On June 1, 2010, we received an e-mail from Richard Stevenson in Canada,  whose subject is Haikai Submission to Akita International Haiku Network site.

He says in his e-mail:

Greetings from Southern Alberta!

Thought I’d send along a few things.  ( A bio note is included at the end):

 Bio Note

Richard Stevenson lives in southern Alberta, Canada, and teaches English and Creative Writing at Lethbridge College.  The most recent of his 24 published books are Wiser Pills (Frontenac House, 2008), Tidings of Magpies (Spotted Cow Press, 2008), and The Emerald Hour (Ekstasis Editions, 2008) and a first collection of tanka and kyoka, Windfall Apples (Athabasca University Press, 2010).

 I have been interested in The Emerald Hour among his published books.


  Part of Its introduction is as follows:

In The Emerald Hour, poet Richard Stevenson returns to the Japanese forms of haiku and tanka, seemingly the simplest yet most precise of poetic forms. This is his third book of Japanese forms published by Ekstasis Editions. In the first of the series, Hot Flashes, explored Stevenson’s experience of living and teaching in Africa, using haiku to capture the essence of that colourful world. In A Charm of Finches the poet returned home to Alberta, a land more familiar but no less exotic when viewed through the lens of haiku. Now in The Emerald Hour Richard Stevenson focuses clearly on nature, the traditional subject of Japanese forms. From settings such as idyllic Henderson Lake, shown in evocative photographs by Ellen McArthur, to interior British Columbia and hometown of Lethbridge, Stevenson, offers monuments to moments, even Basho would enjoy.


young robin chortles —
the kitten’s gray flanks ripple
in waves in response

幼いコマドリがクスクス笑う ―





dog days of summer —

do I water the plants

or write a haiku?

夏の土用 ―





harvest moon —

my wife’s keister competes

between the sheets

中秋の名月 ―





Got a metal Christ

on a sculpted cross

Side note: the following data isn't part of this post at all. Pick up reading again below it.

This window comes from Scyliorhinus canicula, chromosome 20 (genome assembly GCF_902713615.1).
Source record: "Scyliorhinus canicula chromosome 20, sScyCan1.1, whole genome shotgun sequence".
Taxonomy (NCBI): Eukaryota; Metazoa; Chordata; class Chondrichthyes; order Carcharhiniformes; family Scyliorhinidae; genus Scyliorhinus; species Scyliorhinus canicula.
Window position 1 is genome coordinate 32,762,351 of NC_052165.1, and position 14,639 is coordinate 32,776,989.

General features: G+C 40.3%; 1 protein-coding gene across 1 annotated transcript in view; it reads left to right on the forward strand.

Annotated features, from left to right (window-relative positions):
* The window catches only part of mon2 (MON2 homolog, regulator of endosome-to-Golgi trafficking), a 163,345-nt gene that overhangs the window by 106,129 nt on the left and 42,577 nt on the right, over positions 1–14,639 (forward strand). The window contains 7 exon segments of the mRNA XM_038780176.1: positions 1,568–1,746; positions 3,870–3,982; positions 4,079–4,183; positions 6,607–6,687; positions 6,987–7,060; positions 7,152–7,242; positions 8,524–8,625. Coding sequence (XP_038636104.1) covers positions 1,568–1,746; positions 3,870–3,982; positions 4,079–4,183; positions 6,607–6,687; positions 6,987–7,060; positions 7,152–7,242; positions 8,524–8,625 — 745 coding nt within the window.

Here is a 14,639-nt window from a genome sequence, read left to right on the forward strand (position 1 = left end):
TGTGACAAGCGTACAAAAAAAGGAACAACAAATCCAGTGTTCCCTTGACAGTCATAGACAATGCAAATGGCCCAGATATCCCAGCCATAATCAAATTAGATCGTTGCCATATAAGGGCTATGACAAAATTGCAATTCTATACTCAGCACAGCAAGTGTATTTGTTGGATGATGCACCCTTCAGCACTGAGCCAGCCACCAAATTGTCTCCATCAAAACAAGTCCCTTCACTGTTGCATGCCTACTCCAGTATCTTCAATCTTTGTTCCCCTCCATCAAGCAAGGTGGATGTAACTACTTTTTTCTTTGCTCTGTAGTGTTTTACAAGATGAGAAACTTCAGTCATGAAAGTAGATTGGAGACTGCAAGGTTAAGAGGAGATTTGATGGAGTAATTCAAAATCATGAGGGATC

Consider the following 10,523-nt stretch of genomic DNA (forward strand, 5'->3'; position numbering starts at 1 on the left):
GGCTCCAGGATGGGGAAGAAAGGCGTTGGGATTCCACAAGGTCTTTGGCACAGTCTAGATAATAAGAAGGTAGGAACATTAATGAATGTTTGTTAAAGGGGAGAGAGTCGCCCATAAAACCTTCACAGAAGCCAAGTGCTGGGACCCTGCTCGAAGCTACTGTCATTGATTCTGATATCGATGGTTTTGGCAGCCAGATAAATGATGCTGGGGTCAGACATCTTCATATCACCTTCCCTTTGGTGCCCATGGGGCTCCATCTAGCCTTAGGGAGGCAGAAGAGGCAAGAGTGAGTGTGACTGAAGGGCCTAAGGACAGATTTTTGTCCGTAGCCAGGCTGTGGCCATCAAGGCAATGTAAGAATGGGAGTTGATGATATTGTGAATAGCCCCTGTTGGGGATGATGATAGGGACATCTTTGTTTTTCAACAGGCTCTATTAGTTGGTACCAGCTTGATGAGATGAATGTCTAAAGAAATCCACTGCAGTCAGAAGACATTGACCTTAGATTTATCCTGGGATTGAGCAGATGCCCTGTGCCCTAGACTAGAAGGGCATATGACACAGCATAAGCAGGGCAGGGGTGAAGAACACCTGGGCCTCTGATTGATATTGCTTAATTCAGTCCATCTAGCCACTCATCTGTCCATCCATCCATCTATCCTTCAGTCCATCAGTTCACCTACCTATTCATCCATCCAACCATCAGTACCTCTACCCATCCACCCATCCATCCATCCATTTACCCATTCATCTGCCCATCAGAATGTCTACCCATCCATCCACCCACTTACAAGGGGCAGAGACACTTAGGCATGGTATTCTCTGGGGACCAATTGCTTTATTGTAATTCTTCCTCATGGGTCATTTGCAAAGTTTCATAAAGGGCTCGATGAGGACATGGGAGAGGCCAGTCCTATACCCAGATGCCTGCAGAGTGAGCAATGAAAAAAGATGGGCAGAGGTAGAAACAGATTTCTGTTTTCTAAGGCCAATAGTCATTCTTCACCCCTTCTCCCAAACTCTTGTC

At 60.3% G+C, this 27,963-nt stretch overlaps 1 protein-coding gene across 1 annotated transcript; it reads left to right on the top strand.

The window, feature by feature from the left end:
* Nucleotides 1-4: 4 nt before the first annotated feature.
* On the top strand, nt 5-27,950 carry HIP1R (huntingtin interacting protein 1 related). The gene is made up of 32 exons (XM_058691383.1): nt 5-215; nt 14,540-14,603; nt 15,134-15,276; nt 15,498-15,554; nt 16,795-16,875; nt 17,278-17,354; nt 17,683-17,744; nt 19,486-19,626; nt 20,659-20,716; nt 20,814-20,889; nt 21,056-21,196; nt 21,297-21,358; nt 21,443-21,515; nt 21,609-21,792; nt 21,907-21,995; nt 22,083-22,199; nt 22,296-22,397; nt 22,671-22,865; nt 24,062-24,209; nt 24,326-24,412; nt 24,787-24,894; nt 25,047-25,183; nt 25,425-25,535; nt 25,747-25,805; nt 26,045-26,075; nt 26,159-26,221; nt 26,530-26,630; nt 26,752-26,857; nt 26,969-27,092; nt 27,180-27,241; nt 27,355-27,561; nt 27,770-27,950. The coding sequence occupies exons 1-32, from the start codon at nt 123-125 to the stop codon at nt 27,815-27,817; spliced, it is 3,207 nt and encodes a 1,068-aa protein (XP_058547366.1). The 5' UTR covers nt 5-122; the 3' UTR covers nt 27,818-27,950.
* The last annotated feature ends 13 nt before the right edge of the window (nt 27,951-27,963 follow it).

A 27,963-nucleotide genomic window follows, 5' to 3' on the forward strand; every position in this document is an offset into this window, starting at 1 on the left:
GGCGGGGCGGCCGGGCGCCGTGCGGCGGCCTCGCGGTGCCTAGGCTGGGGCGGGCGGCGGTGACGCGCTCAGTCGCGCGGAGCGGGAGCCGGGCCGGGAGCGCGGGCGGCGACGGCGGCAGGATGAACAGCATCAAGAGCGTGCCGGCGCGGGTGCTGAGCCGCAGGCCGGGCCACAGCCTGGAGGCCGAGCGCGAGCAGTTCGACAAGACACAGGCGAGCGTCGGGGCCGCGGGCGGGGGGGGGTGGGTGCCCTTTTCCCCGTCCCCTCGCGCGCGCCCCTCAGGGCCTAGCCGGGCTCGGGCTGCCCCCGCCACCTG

in the new restaurant.

Gotta fire pole

centre stage!






 roadie puts a

tambourine on the

skeletal sculpture

of Christ on a cross

in a fire hall restaurant!








most blossoms bolted —

the day lilies’ megaphones

announce themselves

たいていの花が早咲きの花を咲かせた ―





apples red-cheeked —

a cabbage white rummages

among the leaves

赤色のほおをしたリンゴ ―





firepole centre stage —

what was once a fire hall

is now a restaurant!

火柱の中央の舞台 ―



On June 22, I received another e-mail from Richard Stevenson as follows:

Dear Hidenori,

It would be an honour to appear on your web site in Japanese translation.  Thank you so much!  Of course I’m happy with your suggestions.  Indeed, if you’re interested, I might even be able to get my photographer friend, who did the beautiful black and white photos for The Emerald Hour, to send along some photos of our lovely Nikka Yuko Japanese Gardens — a gift of the Japanese to the citizens of my fair city of Lethbridge ( See http://www.nikkayuko.com/ ).

You might want to go online and have a look at the place.  It’s one of the most beautiful sites in the city, a place I like to go often in the summer months when I’m not teaching.  I’ll be launching my new book, a collection of Tanka and Kyoka, Autumn Windfalls (Athabasca University Press, 2010) there in a few weeks. 🙂

Thanks for all your support. 🙂


Here I would like to refer to the Nika Yuko Japanese Garden a little and present some photos of the garden to you.

The Nikka Yuko Japanese Garden offers you an unforgettable experience, combining the beauty of nature in a serene setting. From the first spring blossom to the final autumn leaf, the Garden is an oasis of tranquility. Step through the entrance gate, leave the bustle of everyday city life behind, and refresh your senses. A host or hostess in traditional Japanese clothing will greet you and highlight the Garden’s many features, or give you a guided tour.

Established during Canada’s Centennial in 1967, Nikka Yuko was built to recognize contributions made by citizens of Japanese ancestry to the multi-cultural community of Lethbridge, Alberta, and as a symbol of international friendship. Its name was created from the Japanese words Ni (from Nihon meaning Japan), ka from Kanada or Canada, and Yuko, which translates as “friendship” to mean “Japan-Canada friendship”.